Popular culture has taught me a thing or two over the years. One is that catsâ€”although adorable and poofy at first glanceâ€”are diligently working on intricate schemes of world domination. Another is that one of these days we’re all going to have a zombie apocalypse to deal with. GoodTEAM studios’ new Android game Mission of Crisis blends both crazy memes into one enjoyable and tactics-fueled experience.
The world’s gone all kinds of screwy for Mission of Crisis‘ canine inhabitants. The end is nigh, and it comes in the form of kitty-zombie hordes fiending for brains – and catnip, perhaps. And for reasons unknown they’ve kidnapped the royal puppies. I suppose that proves zombie cats have higher levels of brain function than everyday human zombies. Either way, it’s all up to the Bad Dog Rangersâ€”a daring, highly-trained special mission force, or what would have happened if Junkyard left Mutt to strike out on his ownâ€”to bring the royal puppies back home and resend those zombie felines to the giant sandbox in the sky.
The game begins with a snappy tutorial from your communications liaison Mei on how to effectively control your characters (two of which are available from jumpâ€”Matt, the machine gunner and Angie your faithful sniper) and how to lay waste to the rabid gang of Tardars you’ll soon encounter. Both actions are done by touch, so it’s not hard to figure out. After you’ve dealt with that, you’re rewarded a few crystals (one of the two in-game currencies) that you can spend in the item and weapon upgrade shop. The mission map then appears and upon touching the start icon we’re greeted by an overhead jungle playfield that gives us a bird’s eye view of the oncoming zombie waves. And now the game is all about the tactics you employ.
As mentioned before, you’re in control of two characters, and you play as both simultaneously. It starts off easy but before long the way you position your player characters and adjust from there is vital to the success of your mission. You’ll soon find yourself running and gunning, setting up crossfire opportunities, and funneling your hairball-hacking foes through chokepoints on the fly. And of course you can shoot the red barrels. As you progress, objectives change (you’re required to destroy a zombie alarm tower, for example), and new types of zombies appear (quick-moving, projectile-spewing ones, for example) and as they do, your characters and techniques must evolve to keep up. To help with that there is a store accessible between missions where you can buy upgrades to your weapons and life extending equipment and potions. Mission of Crisis does follow the freemium model, but since both gems and coins can be obtained during regular gameplay, you only have to pay-to-play if you’re unwilling to grind.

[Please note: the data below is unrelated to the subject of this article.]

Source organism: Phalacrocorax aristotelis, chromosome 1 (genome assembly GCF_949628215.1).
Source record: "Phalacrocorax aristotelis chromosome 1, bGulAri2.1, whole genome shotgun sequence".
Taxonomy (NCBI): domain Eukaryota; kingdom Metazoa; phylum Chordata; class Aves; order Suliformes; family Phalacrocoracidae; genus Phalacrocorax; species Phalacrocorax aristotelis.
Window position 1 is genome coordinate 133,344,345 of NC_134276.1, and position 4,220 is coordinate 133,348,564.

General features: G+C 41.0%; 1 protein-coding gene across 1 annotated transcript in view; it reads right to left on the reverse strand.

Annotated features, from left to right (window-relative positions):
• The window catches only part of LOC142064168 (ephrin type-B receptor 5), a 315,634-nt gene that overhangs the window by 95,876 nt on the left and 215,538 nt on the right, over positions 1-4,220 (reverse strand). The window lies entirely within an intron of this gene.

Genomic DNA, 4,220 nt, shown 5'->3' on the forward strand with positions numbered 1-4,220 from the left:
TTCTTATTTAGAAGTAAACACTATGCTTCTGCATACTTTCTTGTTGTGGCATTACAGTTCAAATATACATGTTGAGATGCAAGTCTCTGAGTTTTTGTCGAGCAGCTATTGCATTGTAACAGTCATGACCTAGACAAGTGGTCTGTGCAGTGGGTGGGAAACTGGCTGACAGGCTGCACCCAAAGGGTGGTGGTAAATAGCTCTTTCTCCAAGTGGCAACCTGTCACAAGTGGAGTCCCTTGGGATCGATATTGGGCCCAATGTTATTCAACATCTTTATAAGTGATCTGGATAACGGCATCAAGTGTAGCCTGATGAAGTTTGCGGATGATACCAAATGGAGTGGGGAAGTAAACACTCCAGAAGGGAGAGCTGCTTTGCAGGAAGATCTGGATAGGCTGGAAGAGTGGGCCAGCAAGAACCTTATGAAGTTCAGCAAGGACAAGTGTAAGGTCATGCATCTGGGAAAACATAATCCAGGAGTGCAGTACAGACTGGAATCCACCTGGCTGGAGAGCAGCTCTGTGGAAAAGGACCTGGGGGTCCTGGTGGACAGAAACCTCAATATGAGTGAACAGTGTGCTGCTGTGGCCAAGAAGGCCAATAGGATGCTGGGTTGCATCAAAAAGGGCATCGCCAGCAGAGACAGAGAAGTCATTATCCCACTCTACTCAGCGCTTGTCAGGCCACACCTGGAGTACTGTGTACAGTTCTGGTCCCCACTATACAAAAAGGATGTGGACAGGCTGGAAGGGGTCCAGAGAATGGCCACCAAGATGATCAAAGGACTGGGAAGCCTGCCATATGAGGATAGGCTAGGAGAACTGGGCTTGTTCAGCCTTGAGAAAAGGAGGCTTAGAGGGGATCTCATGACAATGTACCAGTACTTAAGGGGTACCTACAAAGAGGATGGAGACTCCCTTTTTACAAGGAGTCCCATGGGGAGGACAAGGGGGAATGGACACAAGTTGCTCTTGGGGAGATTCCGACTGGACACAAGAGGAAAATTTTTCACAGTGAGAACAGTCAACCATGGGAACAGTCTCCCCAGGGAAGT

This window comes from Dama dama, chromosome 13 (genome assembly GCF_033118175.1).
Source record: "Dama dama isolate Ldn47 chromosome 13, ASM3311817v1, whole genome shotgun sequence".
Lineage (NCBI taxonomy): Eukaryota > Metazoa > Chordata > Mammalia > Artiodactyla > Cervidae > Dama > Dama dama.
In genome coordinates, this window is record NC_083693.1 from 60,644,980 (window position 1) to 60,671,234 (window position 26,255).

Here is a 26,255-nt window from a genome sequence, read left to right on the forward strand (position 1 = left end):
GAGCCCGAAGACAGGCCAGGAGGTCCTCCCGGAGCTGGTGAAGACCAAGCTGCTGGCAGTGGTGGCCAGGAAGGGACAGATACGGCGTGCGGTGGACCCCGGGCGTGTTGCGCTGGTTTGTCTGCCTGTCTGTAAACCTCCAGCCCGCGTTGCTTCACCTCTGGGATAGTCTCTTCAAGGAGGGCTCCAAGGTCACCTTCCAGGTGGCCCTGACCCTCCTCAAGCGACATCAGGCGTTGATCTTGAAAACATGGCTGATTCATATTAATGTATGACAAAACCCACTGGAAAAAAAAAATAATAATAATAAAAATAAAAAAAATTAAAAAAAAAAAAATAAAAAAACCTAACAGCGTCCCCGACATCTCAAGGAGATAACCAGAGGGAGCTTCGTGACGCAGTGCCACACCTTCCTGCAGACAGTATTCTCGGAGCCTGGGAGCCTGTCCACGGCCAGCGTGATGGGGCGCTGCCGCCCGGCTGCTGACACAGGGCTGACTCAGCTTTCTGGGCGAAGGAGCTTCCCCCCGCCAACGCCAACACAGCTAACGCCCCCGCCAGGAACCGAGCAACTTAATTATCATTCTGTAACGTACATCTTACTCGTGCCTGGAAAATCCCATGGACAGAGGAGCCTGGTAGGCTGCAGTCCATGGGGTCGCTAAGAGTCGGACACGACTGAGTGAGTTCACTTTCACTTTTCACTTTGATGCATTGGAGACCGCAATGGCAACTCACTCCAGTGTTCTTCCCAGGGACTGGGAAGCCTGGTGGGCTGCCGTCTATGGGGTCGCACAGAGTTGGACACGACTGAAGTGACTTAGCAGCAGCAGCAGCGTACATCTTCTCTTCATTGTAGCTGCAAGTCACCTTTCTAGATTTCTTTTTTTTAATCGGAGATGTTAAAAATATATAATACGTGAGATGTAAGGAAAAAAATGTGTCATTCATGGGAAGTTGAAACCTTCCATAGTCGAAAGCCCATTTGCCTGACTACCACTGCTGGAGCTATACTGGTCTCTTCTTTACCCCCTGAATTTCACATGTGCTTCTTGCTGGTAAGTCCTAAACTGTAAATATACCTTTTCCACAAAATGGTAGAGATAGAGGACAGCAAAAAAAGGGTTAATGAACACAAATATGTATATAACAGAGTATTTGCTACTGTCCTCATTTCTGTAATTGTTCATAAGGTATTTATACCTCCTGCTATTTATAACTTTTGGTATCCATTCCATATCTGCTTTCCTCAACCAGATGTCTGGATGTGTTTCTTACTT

In addition to the regular game, once you conquer stage three you’re given the opportunity to go online and challenge other players. You’re actually paid in-game currency to play this mode, making it a great way to upgrade, but be vigilant because if you fail to collect your pay in time it could be stolen by other players. The gameplay for this mode takes place a little differently than you might imagine. You join a server and choose a player to attack. Instead of engaging in a head-to-head duel you fight a base surrounded by cat-zombies that represents that player. You destroy the wave and then concentrate fire on the base. As you attack it a timer appears that announces when the next wave of zombies will appear. Rinse and repeat until the base goes boom, or your dogs bite the big one. It’s a nice addition that keeps the game from going stale too soon.
The graphics do their job. The environments aren’t groundbreaking by any means, but they do have a nice retro style that reminds this reviewer of such games as Metal Gear for the NES. The character designs may be a point of dissension for some, as they are decidedly anthropomorphic. Furry, even.
The sound design here is pretty good. The music booms with a certain synth urgency that makes you want to strap on your combat boots and take arms. It wouldn’t be out of place in a shooter. The sound effects are also pretty good (with sharp weapon sounds and goofy digital voices), though both could use more variety.
If I had to harp on one thing, it would be the mediocre quality of the translation. It’s a bit better than the days of “A winner is you,” but it’s still pretty awful. I suppose I could also say that the story is freaking weird, but that’s a plus to some.
Mission of Crisis is a decent package. It may not excel in any one quality, but the gameplay is fun enough, the missions are challenging enough, and the replay ability is high enough to recommend it for fans of the strategy/tactics genres. I say give it a shot!